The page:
The following chapter, “Dragon Dreams,” begins with Tintaglia landing badly with Reyn; he sends her off to hunt as he surveys their landing site, rehearses his routine, and reviews his present circumstances. He thinks of Malta, and, as he falls asleep near the dragon and a large fire, he dreams of her. In the dream, she hears his call, and Tintaglia starts awake with it. The dragon notes both the lowering barriers between them and his transformation into an Elderling.
Malta, still aboard the pirate ship, muses on thoughts of Reyn and considers her own circumstances–which she believes leave her socially ruined. She rehearses her plans for freedom, and she manages to convince the waning Satrap to go out on deck. He muses on his own background and circumstances, and he presses Malta for details about it. When they are forthcoming, they bode ill for them both; he realizes he is worth more dead than alive, as his death allows another to take the Satrapy. Malta presses him further, and they dicker over details of how to proceed; Malta comes out of the exchange with a fine deal and a finer idea.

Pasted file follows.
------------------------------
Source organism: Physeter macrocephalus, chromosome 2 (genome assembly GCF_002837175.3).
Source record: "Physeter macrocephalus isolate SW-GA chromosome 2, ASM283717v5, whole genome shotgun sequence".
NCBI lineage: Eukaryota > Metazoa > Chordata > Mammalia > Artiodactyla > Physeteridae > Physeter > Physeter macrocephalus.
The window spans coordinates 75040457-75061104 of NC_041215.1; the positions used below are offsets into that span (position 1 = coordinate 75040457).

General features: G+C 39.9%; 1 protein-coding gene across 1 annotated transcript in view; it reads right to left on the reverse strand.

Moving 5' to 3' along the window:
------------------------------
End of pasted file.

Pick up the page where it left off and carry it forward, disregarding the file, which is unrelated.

The present chapter shows Malta well, certainly; she’s come a long way from being the vain and petty girl she was when her role in the series started, and, though done with difficulty, it is a good progression. She suffers, as characters must, from limited knowledge; it’s clear she is ignorant of events in Bingtown, for example. But, given what she knows, she is making excellent use of her situation and the resources available to her–and in ways that make sense from the character’s background and history. It’s a fairly rare thing, actually, and its presence–a consistent presence in Hobb’s writing, really–does much to bespeak the quality of the novel. More writers would do well to read such things.